As an OB/GYN, I have examined and treated thousands of women who complain of pelvic pain. Sometimes the diagnosis is easy — itís pelvic inflammatory disease, a ruptured ovarian cyst, a twisted ovary, or an ectopic pregnancy. But more often than not, the cause doesnít jump out and whack you on the white coat.
How We Evaluate Pelvic Pain
In most cases, we start with a pelvic exam, which may not reveal any helpful information. So we dig deeper, ordering a pelvic ultrasound, which will usually rule out ovarian cysts or fibroids, or we get a pregnancy test, meant to rule out ectopic pregnancy. These tests wonít pinpoint a diagnosis of endometriosis or scar tissue or interstitial cystitis (inflammation of the bladder wall).
So if we find nothing, we wind up scratching our heads, prescribing pain pills, and scheduling surgery so we can go hunting with various scopes and try to determine the cause.
Once we put a laparoscopic camera inside a womanís abdomen, we can get up close and personal with her ovaries, the outside of her uterus, the lining of her abdomen, the outside of her bowel. We can look for little lesions that resemble burn-marks or red blebs or clear blisters, which can signal endometriosis. Or we can track down and cut up scar tissue.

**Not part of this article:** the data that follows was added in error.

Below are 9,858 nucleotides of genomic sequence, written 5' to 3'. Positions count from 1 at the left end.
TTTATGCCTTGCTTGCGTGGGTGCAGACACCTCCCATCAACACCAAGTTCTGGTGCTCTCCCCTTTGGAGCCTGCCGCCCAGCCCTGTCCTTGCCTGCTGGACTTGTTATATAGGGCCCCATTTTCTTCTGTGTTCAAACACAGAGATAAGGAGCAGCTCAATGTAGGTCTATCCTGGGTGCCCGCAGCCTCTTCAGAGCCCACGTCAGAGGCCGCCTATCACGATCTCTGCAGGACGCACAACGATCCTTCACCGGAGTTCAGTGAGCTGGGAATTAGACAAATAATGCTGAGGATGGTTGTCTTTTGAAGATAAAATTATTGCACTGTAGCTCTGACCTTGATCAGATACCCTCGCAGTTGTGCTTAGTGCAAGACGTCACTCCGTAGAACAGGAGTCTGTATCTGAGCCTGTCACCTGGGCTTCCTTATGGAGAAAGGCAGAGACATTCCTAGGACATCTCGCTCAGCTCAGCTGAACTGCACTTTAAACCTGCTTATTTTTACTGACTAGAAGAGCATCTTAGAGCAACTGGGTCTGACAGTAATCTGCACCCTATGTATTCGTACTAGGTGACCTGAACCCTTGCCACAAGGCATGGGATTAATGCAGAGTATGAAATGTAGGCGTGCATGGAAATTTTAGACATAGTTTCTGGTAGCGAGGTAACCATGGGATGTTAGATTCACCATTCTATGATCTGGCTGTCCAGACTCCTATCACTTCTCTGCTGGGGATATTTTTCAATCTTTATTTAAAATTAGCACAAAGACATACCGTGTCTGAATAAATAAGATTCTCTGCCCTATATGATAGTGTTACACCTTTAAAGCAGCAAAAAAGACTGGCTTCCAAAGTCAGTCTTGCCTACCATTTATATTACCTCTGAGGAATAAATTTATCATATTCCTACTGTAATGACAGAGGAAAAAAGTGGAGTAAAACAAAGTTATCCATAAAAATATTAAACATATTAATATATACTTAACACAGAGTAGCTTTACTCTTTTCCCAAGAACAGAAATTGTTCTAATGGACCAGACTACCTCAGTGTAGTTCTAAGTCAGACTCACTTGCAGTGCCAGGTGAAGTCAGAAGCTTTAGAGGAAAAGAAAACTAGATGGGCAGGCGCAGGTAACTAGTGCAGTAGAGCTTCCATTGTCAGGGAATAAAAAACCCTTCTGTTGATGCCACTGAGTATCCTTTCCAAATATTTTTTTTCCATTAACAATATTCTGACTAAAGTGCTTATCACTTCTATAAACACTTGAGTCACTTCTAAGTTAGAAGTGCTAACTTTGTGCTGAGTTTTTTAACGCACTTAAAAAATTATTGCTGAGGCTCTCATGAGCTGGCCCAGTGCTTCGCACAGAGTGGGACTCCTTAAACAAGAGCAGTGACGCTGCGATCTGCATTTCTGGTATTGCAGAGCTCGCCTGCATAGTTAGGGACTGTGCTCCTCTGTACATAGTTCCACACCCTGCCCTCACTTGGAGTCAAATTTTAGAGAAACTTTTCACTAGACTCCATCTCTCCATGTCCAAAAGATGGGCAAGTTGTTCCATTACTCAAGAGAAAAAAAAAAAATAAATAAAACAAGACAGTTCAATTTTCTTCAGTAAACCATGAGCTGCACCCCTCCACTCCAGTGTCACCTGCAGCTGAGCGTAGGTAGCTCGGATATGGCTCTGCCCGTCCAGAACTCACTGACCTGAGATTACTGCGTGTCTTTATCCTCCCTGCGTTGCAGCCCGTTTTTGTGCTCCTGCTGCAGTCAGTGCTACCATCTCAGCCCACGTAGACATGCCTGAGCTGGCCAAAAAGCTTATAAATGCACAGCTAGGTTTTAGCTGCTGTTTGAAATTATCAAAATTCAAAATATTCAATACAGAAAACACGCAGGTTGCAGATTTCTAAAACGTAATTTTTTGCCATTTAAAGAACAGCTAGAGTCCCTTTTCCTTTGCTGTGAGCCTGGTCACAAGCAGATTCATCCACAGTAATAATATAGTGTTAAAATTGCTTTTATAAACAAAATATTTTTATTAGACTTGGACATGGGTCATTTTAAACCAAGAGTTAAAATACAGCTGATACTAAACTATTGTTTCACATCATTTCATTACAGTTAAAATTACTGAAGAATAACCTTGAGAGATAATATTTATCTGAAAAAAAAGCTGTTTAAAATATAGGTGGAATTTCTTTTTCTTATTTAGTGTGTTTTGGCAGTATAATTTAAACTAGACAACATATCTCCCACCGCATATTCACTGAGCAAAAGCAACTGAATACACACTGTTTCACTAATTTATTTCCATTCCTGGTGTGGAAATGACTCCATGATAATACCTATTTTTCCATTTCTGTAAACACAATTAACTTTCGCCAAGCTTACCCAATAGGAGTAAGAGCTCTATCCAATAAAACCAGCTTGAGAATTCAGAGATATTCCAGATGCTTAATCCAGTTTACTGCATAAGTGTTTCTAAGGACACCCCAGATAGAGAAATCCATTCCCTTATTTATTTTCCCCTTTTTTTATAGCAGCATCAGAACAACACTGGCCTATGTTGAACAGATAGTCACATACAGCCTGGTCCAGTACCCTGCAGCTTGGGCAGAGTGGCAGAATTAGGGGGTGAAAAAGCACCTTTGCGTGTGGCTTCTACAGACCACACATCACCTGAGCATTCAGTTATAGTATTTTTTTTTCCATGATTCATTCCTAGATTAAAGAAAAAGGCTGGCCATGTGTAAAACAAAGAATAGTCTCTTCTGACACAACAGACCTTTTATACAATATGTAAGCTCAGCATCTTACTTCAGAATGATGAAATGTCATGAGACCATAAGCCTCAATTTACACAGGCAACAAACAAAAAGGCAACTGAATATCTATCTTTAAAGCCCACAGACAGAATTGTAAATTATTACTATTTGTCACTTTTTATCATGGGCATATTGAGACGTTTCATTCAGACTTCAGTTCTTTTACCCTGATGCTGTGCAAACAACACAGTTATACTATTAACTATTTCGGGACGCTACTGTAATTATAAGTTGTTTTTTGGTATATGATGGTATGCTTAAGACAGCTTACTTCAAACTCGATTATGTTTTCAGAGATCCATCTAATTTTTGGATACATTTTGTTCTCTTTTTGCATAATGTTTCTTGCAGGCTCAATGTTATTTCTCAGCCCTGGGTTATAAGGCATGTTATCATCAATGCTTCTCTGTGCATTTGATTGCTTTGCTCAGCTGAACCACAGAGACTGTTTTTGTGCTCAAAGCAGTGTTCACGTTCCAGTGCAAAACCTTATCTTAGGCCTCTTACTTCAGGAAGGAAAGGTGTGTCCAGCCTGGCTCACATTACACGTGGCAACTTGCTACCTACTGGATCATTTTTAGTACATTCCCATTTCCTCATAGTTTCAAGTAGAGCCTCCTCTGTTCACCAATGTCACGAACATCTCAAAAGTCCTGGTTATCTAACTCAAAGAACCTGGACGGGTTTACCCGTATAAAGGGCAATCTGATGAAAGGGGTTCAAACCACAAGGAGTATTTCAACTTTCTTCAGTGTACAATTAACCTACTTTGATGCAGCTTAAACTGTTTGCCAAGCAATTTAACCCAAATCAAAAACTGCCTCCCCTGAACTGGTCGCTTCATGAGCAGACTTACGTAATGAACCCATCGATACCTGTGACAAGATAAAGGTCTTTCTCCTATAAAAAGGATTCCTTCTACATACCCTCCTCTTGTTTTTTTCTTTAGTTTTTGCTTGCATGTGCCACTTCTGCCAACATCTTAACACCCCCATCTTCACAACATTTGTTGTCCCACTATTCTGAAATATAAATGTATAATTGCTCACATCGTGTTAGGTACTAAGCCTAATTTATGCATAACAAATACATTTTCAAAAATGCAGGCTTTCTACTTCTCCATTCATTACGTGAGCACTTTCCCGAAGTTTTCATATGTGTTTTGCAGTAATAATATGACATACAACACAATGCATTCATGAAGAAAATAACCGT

What If You Find . . . Nothing?
But way too often, we do all that, we invade a womanís body, we look inside and we findÖ.nothing. Which should be good news, right? Congratulations! You donít have cancer or any bad disease we can see with a laparoscope! But our patients donít usually celebrate. They cry, because many have suffered for years and we have failed to diagnose or fix the cause of their pain.
So what do we do? We ship them off to chronic pain clinics, shrinks, and pelvic physical therapists, who drug them up with painkillers and antidepressants and teach them exercises intended to help them change the experience of their pain. But so many of these women lose their mojo. They become despondent. They wind up cutting back on activities until many are stuck in bed, hooked on narcotics. As a doctor, itís frustrating and defeating — and as a patient, it must be a million times worse.